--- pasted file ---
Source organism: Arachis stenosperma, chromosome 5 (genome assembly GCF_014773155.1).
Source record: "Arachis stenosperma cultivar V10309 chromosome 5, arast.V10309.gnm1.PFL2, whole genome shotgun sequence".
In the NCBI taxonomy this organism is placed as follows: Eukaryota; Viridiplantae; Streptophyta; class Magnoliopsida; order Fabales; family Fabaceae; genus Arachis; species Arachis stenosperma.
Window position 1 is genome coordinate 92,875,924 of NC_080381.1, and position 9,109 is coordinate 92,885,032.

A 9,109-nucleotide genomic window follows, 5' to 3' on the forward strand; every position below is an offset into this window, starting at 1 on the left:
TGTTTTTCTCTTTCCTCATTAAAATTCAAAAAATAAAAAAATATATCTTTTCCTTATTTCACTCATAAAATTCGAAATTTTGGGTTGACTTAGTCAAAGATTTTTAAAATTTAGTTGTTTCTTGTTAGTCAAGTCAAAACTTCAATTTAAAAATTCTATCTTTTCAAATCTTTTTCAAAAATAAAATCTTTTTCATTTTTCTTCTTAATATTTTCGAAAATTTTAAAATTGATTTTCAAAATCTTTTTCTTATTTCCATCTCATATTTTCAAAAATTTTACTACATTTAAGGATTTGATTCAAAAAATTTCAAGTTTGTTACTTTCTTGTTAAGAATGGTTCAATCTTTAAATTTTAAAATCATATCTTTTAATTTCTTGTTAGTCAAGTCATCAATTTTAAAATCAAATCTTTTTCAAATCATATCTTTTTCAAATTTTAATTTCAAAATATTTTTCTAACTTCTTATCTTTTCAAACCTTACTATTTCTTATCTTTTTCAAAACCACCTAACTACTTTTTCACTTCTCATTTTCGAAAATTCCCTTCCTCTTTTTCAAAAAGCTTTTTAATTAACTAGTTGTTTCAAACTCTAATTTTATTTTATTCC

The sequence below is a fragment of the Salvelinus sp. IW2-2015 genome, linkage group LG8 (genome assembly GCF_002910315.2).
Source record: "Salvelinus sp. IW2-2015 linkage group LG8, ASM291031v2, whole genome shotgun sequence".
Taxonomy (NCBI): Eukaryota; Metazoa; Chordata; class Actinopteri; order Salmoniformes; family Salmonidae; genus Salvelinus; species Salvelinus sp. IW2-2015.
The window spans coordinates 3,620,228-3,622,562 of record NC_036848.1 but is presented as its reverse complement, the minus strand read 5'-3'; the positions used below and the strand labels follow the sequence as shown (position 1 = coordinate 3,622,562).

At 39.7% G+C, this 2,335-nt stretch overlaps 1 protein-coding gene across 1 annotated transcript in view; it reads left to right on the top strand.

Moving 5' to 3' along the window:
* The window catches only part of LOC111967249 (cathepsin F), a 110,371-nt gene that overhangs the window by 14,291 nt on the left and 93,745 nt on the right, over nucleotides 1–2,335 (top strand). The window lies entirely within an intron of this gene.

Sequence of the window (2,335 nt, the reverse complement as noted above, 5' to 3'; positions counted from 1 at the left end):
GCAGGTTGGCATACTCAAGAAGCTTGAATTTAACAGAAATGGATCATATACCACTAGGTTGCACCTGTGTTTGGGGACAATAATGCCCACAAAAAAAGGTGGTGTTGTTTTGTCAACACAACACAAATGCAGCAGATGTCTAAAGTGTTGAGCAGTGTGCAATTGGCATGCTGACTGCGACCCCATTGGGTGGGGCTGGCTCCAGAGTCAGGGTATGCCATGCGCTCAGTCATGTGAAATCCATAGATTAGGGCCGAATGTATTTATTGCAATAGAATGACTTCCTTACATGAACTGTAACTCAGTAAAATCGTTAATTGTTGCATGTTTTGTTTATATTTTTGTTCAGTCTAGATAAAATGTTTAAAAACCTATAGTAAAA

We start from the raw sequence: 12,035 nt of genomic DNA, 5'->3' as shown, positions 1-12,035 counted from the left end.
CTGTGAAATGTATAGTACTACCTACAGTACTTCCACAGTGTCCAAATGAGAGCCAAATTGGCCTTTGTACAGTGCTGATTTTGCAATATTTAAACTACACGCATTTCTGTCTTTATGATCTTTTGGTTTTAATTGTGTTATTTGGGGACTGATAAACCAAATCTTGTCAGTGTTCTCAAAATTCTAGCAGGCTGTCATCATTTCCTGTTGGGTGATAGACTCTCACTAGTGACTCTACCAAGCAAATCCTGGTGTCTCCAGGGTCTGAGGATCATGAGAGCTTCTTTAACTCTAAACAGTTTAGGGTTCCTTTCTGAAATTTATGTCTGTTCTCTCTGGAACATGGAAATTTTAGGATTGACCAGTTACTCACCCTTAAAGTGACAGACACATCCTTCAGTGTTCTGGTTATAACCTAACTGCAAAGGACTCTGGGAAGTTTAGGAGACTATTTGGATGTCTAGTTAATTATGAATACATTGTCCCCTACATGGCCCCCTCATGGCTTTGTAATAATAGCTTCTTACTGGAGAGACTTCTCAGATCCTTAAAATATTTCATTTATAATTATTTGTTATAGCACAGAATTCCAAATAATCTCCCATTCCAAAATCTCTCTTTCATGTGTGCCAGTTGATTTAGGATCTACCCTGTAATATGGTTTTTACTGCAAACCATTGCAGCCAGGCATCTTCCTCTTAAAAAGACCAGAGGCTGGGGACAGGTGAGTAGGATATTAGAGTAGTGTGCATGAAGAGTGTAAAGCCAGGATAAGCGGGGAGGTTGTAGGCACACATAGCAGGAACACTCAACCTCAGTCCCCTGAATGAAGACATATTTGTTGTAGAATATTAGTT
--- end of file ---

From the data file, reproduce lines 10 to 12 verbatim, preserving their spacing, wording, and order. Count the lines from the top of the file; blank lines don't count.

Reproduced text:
The window spans coordinates 3,620,228-3,622,562 of record NC_036848.1 but is presented as its reverse complement, the minus strand read 5'-3'; the positions used below and the strand labels follow the sequence as shown (position 1 = coordinate 3,622,562).

At 39.7% G+C, this 2,335-nt stretch overlaps 1 protein-coding gene across 1 annotated transcript in view; it reads left to right on the top strand.

Moving 5' to 3' along the window: